A summary of Naomi Klein's Fences and Windows: Dispatches from the front lines of the globalization debate

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Fences and Windows: Dispatches from the front lines of the globalization debate. Klein, N. (2002). Toronto, ON: Vintage.

Through personal and deep rooted ideals, Naomi Klein provides a chronological account on two and a half years of various protests and speeches all over the world that revolve around the issue of globalization. "Fences and Windows" is a tightly bound compilation of newspaper articles and speeches packed together to encompass basic themes of a dwindling democracy caused by the "...internationalization..." of a neo-liberalist ideology. (p.78)

Essentially, Klein's various articles and speeches devote themselves primarily to the international debate of free trade, privatization, and capitalism, while often conceptualizing the fundamental sociological principle proposed by Mills-stating that often, private troubles cause public issues.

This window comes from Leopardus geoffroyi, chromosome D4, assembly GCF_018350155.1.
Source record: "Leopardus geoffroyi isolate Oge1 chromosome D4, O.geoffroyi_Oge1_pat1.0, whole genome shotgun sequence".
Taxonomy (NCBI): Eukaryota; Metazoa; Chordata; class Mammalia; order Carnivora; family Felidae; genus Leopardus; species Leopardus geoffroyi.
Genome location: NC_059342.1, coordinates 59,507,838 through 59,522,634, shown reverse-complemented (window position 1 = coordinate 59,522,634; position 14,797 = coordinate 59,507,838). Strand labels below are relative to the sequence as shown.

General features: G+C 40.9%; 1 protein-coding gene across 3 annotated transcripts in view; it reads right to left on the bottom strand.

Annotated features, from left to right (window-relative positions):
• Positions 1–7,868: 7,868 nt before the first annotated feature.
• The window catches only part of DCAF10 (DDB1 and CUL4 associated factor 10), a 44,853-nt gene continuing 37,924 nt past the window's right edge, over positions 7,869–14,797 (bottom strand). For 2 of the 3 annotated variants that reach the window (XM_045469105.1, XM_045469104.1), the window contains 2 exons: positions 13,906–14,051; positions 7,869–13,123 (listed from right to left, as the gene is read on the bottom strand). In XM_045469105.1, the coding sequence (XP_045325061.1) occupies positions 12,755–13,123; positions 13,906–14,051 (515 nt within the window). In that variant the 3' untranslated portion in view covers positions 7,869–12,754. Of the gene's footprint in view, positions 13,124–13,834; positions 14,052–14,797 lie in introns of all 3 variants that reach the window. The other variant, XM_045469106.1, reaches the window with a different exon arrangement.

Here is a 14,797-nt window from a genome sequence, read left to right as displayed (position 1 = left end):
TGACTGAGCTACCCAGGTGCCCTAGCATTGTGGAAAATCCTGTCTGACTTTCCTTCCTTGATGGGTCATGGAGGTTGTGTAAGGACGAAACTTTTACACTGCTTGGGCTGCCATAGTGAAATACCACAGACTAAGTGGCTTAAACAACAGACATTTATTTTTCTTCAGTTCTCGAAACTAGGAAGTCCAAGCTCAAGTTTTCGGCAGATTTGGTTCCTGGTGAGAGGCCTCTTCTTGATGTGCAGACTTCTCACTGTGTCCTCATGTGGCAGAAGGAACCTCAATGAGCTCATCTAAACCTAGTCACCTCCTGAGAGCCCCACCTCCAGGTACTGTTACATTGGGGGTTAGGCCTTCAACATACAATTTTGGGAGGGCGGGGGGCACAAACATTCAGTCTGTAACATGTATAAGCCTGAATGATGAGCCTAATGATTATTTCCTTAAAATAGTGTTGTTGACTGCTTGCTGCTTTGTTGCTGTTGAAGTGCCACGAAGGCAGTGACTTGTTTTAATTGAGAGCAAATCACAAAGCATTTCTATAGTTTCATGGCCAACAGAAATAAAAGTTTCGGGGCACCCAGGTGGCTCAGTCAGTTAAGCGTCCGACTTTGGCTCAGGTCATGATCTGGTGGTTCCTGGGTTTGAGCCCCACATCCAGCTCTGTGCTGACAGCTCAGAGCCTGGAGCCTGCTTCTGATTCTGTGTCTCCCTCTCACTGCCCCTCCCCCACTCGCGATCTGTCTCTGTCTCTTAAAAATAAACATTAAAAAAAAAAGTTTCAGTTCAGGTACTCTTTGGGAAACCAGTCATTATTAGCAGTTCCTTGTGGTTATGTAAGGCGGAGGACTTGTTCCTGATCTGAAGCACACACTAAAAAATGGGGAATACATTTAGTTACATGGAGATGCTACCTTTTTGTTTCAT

Klein provides an international perspective, capturing the essence of what she refers to as the "movement"- which is a collective epicenter in opposition to the various abstract-economic theories that effect society.

An economically driven "infrastructure " gives Klein the image or metaphor of fences and windows. The concept of the fence is used interchangeably, stating that tangible fences are "...needed to enforce the virtual ones...that put resources and wealth out of the hands of so many." (p.11)

As well, windows are conceptualized to represent freedom of speech, gateways to "...the liberation of democracy..."(p.33), equitable substance distribution, and an access for change that the movement so powerfully fights for on a global scale.

The windows of dissent can be a representation of an intricate process of thousands of people tying their destinies together through a network of "hubs and spokes"(p.11) simply by sharing ideas and telling stories about how economic dominance affects their daily lives. Klein's windows are not portraying violent protests against globalization, no, they simply can provide an image of a deeper and more responsive democracy on...